Language - Tagalog language

Language  >  Tagalog language

Tagalog language

Tagalog is an Austronesian language spoken as a first language by a quarter of the population of the Philippines and as a second language by the majority. Its standardized form, officially named Filipino, is the national language of the Philippines, and is one of two official languages alongside English.

It is related to other Philippine languages, such as the Bikol languages, Ilocano, the Visayan languages, Kapampangan, and Pangasinan, and more distantly to other Austronesian languages, such as the Formosan languages of Taiwan, Malay (Malaysian and Indonesian), Hawaiian, Māori, and Malagasy. Tagalog is the predominant language used in the tanaga, a type of Filipino poem and the indigenous poetic art of the Tagalog people.

The word Tagalog is derived from the endonym taga-log ("river dweller"), composed of tagá- ("native of" or "from") and ilog ("river"). Linguists such as Dr. David Zorc and Dr. Robert Blust speculate that the Tagalogs and other Central Philippine ethno-linguistic groups originated in Northeastern Mindanao or the Eastern Visayas.

The first written record of Tagalog is the Laguna Copperplate Inscription, which dates to 900 CE and exhibits fragments of the language along with Sanskrit, Old Malay, Javanese and Old Tagalog. The first known complete book to be written in Tagalog is the Doctrina Christiana (Christian Doctrine), printed in 1593. The Doctrina was written in Spanish and two transcriptions of Tagalog; one in the ancient, then-current Baybayin script and the other in an early Spanish attempt at a Latin orthography for the language.

Throughout the 333 years of Spanish rule, various grammars and dictionaries were written by Spanish clergymen. In 1610, the Dominican priest Francisco Blancas de San Jose published the “Arte y reglas de la Lengua Tagala” (which was subsequently revised with two editions in 1752 and 1832) in Bataan. In 1613, the Franciscan priest Pedro de San Buenaventura published the first Tagalog dictionary, his "Vocabulario de la Lengua Tagala" in Pila, Laguna.

The first substantial dictionary of the Tagalog language was written by the Czech Jesuit missionary Pablo Clain in the beginning of the 18th century. Clain spoke Tagalog and used it actively in several of his books. He prepared the dictionary, which he later passed over to Francisco Jansens and José Hernandez. Further compilation of his substantial work was prepared by P. Juan de Noceda and P. Pedro de Sanlucar and published as Vocabulario de la Lengua Tagala in Manila in 1754 and then repeatedly reedited, with the last edition being in 2013 in Manila.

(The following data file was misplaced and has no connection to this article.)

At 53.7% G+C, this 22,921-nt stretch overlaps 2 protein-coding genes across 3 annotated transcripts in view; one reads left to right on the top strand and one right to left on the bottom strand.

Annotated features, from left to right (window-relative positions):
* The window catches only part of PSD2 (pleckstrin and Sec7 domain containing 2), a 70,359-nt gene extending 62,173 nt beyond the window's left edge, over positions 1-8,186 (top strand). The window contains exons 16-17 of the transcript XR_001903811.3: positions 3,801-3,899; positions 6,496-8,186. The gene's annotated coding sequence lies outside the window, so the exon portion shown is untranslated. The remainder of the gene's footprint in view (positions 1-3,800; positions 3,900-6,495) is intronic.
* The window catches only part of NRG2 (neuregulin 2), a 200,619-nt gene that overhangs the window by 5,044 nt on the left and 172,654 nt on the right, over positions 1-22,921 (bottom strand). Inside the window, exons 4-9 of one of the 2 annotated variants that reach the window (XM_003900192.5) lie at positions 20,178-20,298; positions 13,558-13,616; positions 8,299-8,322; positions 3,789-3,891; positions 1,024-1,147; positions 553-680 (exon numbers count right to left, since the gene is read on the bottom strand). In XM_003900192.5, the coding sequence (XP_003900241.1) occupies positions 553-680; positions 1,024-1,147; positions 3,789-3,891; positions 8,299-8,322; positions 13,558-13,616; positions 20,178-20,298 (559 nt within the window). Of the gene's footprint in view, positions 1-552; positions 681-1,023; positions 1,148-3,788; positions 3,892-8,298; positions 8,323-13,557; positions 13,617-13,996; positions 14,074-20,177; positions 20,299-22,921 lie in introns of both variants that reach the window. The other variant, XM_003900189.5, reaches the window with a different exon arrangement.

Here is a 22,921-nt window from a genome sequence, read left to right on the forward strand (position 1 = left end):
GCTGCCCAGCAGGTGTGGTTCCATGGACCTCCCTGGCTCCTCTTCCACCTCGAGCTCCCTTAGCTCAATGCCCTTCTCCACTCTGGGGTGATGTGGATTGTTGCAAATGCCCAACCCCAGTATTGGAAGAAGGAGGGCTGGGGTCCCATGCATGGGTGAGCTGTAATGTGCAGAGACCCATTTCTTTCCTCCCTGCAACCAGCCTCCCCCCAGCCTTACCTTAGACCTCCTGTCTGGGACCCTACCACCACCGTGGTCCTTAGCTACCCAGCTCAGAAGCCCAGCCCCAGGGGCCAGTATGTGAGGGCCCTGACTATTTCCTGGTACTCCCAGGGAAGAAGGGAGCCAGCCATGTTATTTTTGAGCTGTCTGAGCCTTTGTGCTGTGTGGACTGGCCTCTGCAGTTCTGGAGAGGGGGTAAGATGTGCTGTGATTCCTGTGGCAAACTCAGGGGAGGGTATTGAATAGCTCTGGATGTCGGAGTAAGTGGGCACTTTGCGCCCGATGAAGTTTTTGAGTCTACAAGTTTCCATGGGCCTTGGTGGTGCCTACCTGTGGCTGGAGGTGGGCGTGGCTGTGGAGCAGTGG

Among others, Arte de la lengua tagala y manual tagalog para la administración de los Santos Sacramentos (1850) in addition to early studies of the language.

The indigenous poet Francisco Baltazar (1788–1862) is regarded as the foremost Tagalog writer, his most notable work being the early 19th-century epic Florante at Laura.

Country

Philippines

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Northern Mariana Islands

The Northern Mariana Islands, officially the Commonwealth of the Northern Mariana Islands (CNMI; Sankattan Siha Na Islas Mariånas; Refaluwasch or Carolinian: Commonwealth Téél Falúw kka Efáng llól Marianas), is an insular area and commonwealth of the United States consisting of 14 islands in the northwestern Pacific Ocean. The CNMI includes the 14 northernmost islands in the Mariana Archipelago except the southernmost island of the chain, Guam, which is a separate U.S. territory. The CNMI and Guam are the westernmost point (in terms of jurisdiction) and territory of the United States.

The United States Department of the Interior cites a landmass of 183.5 sqmi. According to the 2010 United States Census, 53,883 people were living in the CNMI at that time. The vast majority of the population resides on Saipan, Tinian, and Rota. The other islands of the Northern Marianas are sparsely inhabited; the most notable among these is Pågan, which for various reasons over the centuries has experienced major population flux, but formerly had residents numbering in the thousands.

Language

Tagalog language (English)  Lingua tagalog (Italiano)  Tagalog (Nederlands)  Tagalog (Français)  Tagalog (Deutsch)  Língua tagalo (Português)  Тагальский язык (Русский)  Idioma tagalo (Español)  Język tagalski (Polski)  他加祿語 (中文)  Tagalog (Svenska)  Limba tagalog (Română)  タガログ語 (日本語)  Тагальська мова (Українська)  Тагалог (Български)  타갈로그어 (한국어)  Tagalog (Suomi)  Bahasa Tagalog (Bahasa Indonesia)  Tagalų kalba (Lietuvių)  Tagalog (Dansk)  Tagalog (Česky)  Tagalogca (Türkçe)  Тагалог (Српски / Srpski)  Tagalogi keel (Eesti)  Tagalog nyelv (Magyar)  Tagaloški jezik (Hrvatski)  ภาษาตากาล็อก (ไทย)  Tagalu valoda (Latviešu)  Tiếng Tagalog (Tiếng Việt) 
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